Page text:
B y Derek Liebig

The Town of Hampton will join Washington County on a regional government efficiency plan. David O'Brien

Supervisor Dave O’Brien said the town approved a resolution last week that includes Hampton on the county’s plan.

County Administrator Kevin Hayes has been visiting local towns and asking them to consider piggybacking on the county’s plan.

Hayes said the plan would enable the town to comply with a state law that requires local governments develop a strategy to save 1 percent of their 2014 tax levy for three years.

The law allows municipalities to work collaboratively on identifying possible savings.

The government efficiency plan was established in the 2014 state budget and is an extension of Gov. Andrew Cuomo’s property tax freeze.

In the first year of the ”freeze,” taxpayers receive a check equal to the increase in their local property tax bill so long as their local government or school complied with the 2 percent tax cap.

To benefit from the “tax freeze” for a second year, local governments and schools have to detail cost-cutting measures that would reduce the tax levy by at least 1 percent for each of the following three years (2016, ’17 and ’18).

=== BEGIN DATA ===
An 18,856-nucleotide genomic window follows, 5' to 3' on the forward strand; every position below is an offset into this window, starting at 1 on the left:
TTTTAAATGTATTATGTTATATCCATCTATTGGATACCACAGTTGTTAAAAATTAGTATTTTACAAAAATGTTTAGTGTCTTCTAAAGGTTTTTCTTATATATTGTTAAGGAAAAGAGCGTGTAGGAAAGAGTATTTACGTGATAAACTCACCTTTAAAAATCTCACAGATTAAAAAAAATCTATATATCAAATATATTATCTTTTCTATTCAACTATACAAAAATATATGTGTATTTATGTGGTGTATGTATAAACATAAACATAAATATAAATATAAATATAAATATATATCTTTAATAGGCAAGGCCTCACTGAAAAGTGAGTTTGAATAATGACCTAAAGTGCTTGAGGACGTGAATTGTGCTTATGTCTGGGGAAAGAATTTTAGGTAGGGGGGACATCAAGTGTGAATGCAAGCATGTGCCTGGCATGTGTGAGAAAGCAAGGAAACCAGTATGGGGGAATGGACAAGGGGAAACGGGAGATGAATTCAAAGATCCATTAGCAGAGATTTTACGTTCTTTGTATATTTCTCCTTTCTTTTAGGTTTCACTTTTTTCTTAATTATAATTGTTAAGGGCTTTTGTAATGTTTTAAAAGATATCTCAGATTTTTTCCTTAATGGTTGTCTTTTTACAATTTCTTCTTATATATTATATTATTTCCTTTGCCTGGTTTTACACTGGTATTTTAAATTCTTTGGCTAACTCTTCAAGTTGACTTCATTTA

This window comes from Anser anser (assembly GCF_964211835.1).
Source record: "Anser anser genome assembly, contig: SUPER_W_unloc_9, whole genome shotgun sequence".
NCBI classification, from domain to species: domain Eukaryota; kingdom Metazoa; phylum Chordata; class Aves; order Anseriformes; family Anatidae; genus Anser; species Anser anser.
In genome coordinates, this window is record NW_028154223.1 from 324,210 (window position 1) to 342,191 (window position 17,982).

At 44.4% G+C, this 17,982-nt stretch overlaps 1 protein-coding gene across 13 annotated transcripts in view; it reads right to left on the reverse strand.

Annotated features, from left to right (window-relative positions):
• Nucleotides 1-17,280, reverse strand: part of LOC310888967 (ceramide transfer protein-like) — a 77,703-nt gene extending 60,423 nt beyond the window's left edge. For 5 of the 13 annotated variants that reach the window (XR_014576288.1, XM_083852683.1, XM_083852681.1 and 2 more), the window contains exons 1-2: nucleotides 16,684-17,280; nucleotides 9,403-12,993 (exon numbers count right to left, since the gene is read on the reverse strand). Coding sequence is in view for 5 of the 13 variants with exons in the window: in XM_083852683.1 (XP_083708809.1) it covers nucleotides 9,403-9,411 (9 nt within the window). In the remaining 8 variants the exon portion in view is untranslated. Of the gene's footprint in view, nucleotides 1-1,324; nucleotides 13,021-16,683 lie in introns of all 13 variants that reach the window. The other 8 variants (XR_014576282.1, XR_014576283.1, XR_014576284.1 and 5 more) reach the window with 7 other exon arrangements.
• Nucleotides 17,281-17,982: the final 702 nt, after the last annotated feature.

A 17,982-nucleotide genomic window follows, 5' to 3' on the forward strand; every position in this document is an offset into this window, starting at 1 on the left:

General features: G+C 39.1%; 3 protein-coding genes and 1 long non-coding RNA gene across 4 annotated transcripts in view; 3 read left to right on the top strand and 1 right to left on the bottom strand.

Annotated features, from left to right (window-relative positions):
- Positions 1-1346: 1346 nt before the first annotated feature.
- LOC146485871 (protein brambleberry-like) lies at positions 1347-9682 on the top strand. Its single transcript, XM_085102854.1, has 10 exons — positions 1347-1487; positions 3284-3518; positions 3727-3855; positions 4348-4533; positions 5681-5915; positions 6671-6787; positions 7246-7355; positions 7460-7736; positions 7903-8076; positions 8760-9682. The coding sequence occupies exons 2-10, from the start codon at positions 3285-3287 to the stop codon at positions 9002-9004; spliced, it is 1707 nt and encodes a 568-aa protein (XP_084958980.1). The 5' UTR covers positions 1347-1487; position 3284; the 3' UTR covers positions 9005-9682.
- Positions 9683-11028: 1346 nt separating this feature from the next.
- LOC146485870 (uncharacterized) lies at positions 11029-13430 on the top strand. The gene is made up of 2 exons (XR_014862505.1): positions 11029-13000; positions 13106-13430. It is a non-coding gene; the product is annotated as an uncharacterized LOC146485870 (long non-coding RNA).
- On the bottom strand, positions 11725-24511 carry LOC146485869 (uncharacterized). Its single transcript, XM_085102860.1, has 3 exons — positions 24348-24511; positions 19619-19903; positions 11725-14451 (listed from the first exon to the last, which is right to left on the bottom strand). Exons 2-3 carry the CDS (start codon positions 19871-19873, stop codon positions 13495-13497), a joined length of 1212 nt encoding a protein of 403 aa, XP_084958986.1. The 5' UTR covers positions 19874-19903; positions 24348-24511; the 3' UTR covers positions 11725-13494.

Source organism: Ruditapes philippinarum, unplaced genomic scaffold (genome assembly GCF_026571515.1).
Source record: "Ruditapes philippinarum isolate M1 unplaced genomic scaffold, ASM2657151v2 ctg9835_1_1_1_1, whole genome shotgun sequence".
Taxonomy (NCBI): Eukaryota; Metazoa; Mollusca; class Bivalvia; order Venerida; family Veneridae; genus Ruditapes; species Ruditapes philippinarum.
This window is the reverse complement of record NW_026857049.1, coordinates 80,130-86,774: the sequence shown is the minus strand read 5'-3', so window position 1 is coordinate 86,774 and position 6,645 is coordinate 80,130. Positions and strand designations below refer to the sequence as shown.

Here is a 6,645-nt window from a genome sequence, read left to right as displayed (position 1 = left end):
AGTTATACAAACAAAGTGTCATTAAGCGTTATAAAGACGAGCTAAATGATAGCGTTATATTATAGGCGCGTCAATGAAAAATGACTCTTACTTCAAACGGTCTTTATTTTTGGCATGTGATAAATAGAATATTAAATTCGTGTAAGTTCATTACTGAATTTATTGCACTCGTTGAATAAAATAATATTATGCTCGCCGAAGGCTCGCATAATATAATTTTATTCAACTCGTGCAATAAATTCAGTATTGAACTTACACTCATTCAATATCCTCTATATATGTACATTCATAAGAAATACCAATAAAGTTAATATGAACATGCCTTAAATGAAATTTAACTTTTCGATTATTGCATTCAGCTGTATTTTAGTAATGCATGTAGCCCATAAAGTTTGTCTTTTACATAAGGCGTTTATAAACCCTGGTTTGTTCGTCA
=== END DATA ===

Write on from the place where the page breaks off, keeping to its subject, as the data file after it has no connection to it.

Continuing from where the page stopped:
Municipalities do not have to actually reduce the levy, just show a plan to do so.

The advantage of piggybacking on the county’s plan is towns that are unable to show a 1 percent savings can take advantage of the county’s cost-cutting measures it has taken in recent years.

That’s particularly advantageous in communities like Hampton, where officials maintain they’ve reduced expenditures so much over the past several years that it’s getting difficult to find areas to make additional cuts.

In order to comply with the “freeze,” Hampton would have to show a way to save about $2,712. By joining the county’s plan, they conceivably won’t have to demonstrate a way to show any savings because the county has already exceeded the 1 percent requirement.

After factoring in the tax levies of the county and all 17 towns and nine villages, Hayes said the municipalities would need to show a collective savings of $561,717.

He said based on cost cutting measures already taken, the county alone exceeds the 1 percent requirement and that along with savings achieved by other municipalities the requirement will be easily met.

A finalized efficiency plan is required to be filed with the state by June 1 in order for taxpayers to be eligible for tax rebate checks in 2016.

The Town of Granville is expected to decide next month whether to be included on the county’s plan.

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